Big benefits from a small heart implant, with less need for blood thinners - Cape Cod Healthcare

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Published on May 04, 2021

Big benefits from a small heart implant, with less need for blood thinners

Watchman FLX

A small device with the big job of preventing strokes just got an upgrade, and Cape Cod Healthcare cardiac experts say that means more patients with a dangerous type of heart arrhythmia may be able to stop taking blood thinners.

The Watchman FLX™ is an implant device about the size of a quarter. Doctors insert it in the heart to keep blood clots from forming in an area called the left atrial appendage (LAAC).

The Watchman™, manufactured by Boston Scientific, was first approved by the U.S. Food and Drug Administration in March 2015 for patients who met certain risk criteria and could show a compelling reason for not taking anticoagulants long-term. Cape Cod Healthcare Interventional Cardiologist and chief of Inpatient Cardiology Richard Zelman, MD, FACC, said the Cape team has implanted 173 LAAC devices, 16 of which have been the Watchman FLX. Zelman FLX

The U.S. Food and Drug Administration approved the second generation, the Watchman FLX™, in July 2020. It comes in different sizes, allowing doctors to use it in more patients, Dr. Zelman said. And, because of improved configuration and flexibility, it’s even safer, he said. About a dozen of the new models have been implanted at Cape Cod Hospital.

“It’s always been a safe procedure,” he said. “But now it can be implanted successfully about 99 percent of the time, and about 95 percent of these patients can stop their blood thinners.”

The LAA, a ½-to-2-inch pouch off the heart’s left atrium, is a common site for blood to collect and form clots, which can travel to the brain and cause a stroke. About 90 percent of strokes that are not related to a valve problem are related to the LAA, according to Peter Friedman MD, PhD, FACC, FHRS, a Cape Cod Healthcare cardiac-electrophysiologist and member of the team that inserted the first Watchman at Cape Cod Healthcare’s Heart and Vascular Institute in 2018.

In a normally functioning heart, the sinus node acts as the pacemaker, sending off electrical impulses through the atria (the heart’s upper chambers) into the ventricles (the lower chambers), telling them to contract and pump blood throughout the body. AFib occurs when the electrical impulses fire independently of each other, causing a chaotic heart rhythm. When the heart’s rhythm is off, it can cause the heart to quiver instead of contract, allowing the blood to pool in nooks and crannies, particularly in the LAA, and form clots.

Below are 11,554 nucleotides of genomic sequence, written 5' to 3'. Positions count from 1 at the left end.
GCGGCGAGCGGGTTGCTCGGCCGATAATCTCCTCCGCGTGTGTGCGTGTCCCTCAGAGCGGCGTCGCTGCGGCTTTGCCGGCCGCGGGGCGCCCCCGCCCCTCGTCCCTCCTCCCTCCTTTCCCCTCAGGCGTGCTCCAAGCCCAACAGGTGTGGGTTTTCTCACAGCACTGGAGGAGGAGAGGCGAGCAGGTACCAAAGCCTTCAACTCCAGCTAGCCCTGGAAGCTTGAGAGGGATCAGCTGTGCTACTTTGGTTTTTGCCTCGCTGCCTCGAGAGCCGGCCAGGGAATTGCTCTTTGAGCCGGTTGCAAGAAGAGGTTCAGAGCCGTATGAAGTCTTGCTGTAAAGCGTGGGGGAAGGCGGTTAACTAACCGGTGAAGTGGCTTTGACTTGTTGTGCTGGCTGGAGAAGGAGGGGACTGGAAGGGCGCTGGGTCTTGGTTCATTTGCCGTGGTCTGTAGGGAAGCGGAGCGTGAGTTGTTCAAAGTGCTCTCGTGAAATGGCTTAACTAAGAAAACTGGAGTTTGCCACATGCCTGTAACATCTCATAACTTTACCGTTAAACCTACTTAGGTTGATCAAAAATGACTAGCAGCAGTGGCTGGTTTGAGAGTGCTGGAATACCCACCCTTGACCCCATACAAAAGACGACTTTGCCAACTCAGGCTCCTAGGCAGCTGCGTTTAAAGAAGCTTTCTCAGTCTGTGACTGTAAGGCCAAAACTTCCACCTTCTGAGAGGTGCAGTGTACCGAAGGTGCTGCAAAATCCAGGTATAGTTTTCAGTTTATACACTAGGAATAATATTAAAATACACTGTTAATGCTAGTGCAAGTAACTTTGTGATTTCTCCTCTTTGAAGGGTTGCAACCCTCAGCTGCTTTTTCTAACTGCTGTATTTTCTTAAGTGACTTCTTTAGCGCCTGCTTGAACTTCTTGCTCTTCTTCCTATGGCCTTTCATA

Until the Watchman™, the most common solution for patients with AFib was blood anticoagulants, like warfarin (the generic name of Coumadin). Ablation, in which doctors use radiofrequency or very intense cold to destroy the abnormal cells causing the arrhythmia, was another option. But even patients undergoing ablation may still require anticoagulants, which have their own issues such as bruising, nosebleeds, gastrointestinal bleeds and stroke if incorrectly dosed. They can also be expensive or require blood tests that may not always be reimbursable by insurance, according to Dr. Friedman.

Instead, the Watchman™ implant seals off the atria from the LAA so blood can’t pool in the pouch. The process usually takes less than an hour under general anesthesia. Doctors use a catheter to travel through an incision in the upper leg, through the vascular system, into the left atrium.

The Watchman™ is then detached from the tip of the catheter and opens like an umbrella, creating a dam to block blood from passing into the LAA. Eventually, heart tissue grows over the device, permanently sealing off the LAA, according to a video on the Watchman website.

Currently, patients spend a night in the hospital, Dr. Zelman said, although he hopes that within a few months, the Watchman FLX™ implant will be an outpatient procedure, allowing many patients to go home the same day. Patients are off blood thinners in about six weeks, he said, although for a few months, they take aspirin and a drug called clopidogrel, which prevents platelets (a type of blood cell) from collecting and forming clots.

“It’s a safer device,” Dr. Zelman said about the updated Watchman FLX™. “It’s able to be utilized in a larger percentage of the population of patients with atrial fibrillation. It’s more effective.”